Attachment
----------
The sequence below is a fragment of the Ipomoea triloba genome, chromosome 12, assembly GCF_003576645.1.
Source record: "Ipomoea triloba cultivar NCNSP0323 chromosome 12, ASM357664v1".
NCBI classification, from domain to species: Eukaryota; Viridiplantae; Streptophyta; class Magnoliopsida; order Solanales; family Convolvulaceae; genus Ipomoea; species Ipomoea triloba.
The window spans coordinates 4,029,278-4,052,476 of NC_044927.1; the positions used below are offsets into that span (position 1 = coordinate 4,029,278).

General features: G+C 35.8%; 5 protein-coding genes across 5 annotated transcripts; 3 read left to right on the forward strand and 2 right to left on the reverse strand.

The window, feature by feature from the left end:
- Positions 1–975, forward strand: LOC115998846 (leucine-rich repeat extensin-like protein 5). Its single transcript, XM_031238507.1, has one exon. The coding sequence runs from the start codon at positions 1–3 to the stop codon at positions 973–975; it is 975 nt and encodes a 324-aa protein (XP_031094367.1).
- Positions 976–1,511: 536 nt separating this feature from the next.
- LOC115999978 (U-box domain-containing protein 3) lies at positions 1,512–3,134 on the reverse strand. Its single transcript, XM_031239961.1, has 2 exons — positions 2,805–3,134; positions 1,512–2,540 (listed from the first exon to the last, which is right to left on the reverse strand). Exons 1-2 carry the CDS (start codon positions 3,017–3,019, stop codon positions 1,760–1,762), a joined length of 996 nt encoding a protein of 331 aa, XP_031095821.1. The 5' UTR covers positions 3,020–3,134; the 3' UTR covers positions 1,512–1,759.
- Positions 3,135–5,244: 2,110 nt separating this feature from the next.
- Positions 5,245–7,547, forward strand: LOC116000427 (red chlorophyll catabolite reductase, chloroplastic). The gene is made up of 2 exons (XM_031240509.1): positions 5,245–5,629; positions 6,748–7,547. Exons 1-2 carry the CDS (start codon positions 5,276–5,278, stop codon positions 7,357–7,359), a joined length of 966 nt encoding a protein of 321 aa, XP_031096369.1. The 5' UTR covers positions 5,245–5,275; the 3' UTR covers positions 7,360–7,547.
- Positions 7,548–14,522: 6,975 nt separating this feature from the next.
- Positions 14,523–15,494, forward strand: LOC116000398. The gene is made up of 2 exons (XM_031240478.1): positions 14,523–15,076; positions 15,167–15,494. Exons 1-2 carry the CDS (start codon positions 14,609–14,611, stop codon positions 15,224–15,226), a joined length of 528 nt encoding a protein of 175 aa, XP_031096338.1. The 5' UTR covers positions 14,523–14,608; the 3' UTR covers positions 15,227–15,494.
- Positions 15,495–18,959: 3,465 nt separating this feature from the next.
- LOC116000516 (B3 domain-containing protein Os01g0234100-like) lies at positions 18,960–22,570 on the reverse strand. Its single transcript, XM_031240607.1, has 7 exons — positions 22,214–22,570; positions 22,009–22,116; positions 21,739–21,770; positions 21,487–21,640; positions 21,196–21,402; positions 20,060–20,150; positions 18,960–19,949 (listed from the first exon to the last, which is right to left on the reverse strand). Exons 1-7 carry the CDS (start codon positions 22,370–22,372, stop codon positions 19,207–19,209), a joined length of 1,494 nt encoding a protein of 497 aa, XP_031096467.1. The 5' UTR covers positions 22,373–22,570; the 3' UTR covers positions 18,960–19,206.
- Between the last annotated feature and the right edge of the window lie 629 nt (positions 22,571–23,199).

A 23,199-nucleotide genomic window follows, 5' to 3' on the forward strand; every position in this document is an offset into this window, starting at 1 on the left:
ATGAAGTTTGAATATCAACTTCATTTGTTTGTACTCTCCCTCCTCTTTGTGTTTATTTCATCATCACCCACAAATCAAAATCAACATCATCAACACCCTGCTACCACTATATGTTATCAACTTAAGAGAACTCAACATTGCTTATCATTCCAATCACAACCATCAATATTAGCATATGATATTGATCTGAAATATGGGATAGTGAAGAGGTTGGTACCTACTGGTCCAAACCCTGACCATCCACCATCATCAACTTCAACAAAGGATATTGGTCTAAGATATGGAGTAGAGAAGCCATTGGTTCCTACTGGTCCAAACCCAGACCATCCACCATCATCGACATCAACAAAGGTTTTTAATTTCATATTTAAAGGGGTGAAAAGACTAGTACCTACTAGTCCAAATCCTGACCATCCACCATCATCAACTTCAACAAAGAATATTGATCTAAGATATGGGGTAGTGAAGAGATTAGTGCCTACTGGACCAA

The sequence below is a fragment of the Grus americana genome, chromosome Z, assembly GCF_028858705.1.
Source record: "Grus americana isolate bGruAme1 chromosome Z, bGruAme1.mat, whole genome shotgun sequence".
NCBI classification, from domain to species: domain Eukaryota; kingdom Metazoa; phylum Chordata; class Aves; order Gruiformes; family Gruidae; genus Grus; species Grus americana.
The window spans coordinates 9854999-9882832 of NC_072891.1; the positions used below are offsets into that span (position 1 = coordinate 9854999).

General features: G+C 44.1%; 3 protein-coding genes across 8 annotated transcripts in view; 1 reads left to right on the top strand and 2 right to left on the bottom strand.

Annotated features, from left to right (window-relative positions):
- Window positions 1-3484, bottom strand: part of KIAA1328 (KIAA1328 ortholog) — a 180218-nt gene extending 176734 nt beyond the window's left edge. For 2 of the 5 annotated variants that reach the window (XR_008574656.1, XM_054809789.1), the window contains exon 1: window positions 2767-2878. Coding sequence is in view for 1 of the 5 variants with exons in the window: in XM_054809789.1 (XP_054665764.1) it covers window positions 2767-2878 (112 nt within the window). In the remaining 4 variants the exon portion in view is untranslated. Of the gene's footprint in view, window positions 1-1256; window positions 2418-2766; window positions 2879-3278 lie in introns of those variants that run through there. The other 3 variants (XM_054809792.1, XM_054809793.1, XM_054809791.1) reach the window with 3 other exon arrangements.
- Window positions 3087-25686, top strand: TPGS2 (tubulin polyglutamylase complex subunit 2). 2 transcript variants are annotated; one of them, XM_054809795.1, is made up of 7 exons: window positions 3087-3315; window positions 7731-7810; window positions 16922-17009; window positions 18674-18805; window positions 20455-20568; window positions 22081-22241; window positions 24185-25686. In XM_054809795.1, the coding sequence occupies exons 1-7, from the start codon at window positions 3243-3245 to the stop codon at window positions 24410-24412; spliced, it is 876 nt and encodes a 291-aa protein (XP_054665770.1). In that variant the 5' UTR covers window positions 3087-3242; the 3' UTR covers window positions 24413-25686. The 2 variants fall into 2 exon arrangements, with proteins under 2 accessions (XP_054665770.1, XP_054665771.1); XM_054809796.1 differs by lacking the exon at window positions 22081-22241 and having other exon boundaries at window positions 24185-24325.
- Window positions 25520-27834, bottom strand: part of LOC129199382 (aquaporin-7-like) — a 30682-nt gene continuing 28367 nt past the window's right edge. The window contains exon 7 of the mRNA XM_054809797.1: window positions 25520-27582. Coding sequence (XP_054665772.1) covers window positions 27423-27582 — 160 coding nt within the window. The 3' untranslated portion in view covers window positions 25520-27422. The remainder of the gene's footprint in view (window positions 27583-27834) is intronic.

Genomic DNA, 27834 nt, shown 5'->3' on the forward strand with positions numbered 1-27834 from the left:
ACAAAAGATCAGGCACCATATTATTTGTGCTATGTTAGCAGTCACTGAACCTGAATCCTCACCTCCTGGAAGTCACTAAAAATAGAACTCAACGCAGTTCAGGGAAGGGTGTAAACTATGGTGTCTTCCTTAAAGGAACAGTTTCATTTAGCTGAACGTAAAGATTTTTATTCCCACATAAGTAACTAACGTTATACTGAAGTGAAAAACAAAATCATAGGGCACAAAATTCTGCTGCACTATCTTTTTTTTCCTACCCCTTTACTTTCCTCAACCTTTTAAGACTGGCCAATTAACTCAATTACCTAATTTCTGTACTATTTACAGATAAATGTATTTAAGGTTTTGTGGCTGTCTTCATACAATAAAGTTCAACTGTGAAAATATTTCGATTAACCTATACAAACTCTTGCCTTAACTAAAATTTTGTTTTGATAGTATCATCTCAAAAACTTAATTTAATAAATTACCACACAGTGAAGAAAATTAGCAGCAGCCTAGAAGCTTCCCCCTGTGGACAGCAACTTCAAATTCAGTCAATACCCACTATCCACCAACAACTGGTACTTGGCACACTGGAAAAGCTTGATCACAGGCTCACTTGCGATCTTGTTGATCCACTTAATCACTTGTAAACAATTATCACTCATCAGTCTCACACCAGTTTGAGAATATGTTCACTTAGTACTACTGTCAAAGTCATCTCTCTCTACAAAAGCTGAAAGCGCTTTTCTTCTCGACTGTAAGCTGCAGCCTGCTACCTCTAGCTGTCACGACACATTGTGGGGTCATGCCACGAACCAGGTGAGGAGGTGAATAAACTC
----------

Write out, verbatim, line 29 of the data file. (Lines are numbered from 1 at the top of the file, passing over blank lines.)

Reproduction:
ACAAAAGATCAGGCACCATATTATTTGTGCTATGTTAGCAGTCACTGAACCTGAATCCTCACCTCCTGGAAGTCACTAAAAATAGAACTCAACGCAGTTCAGGGAAGGGTGTAAACTATGGTGTCTTCCTTAAAGGAACAGTTTCATTTAGCTGAACGTAAAGATTTTTATTCCCACATAAGTAACTAACGTTATACTGAAGTGAAAAACAAAATCATAGGGCACAAAATTCTGCTGCACTATCTTTTTTTTCCTACCCCTTTACTTTCCTCAACCTTTTAAGACTGGCCAATTAACTCAATTACCTAATTTCTGTACTATTTACAGATAAATGTATTTAAGGTTTTGTGGCTGTCTTCATACAATAAAGTTCAACTGTGAAAATATTTCGATTAACCTATACAAACTCTTGCCTTAACTAAAATTTTGTTTTGATAGTATCATCTCAAAAACTTAATTTAATAAATTACCACACAGTGAAGAAAATTAGCAGCAGCCTAGAAGCTTCCCCCTGTGGACAGCAACTTCAAATTCAGTCAATACCCACTATCCACCAACAACTGGTACTTGGCACACTGGAAAAGCTTGATCACAGGCTCACTTGCGATCTTGTTGATCCACTTAATCACTTGTAAACAATTATCACTCATCAGTCTCACACCAGTTTGAGAATATGTTCACTTAGTACTACTGTCAAAGTCATCTCTCTCTACAAAAGCTGAAAGCGCTTTTCTTCTCGACTGTAAGCTGCAGCCTGCTACCTCTAGCTGTCACGACACATTGTGGGGTCATGCCACGAACCAGGTGAGGAGGTGAATAAACTC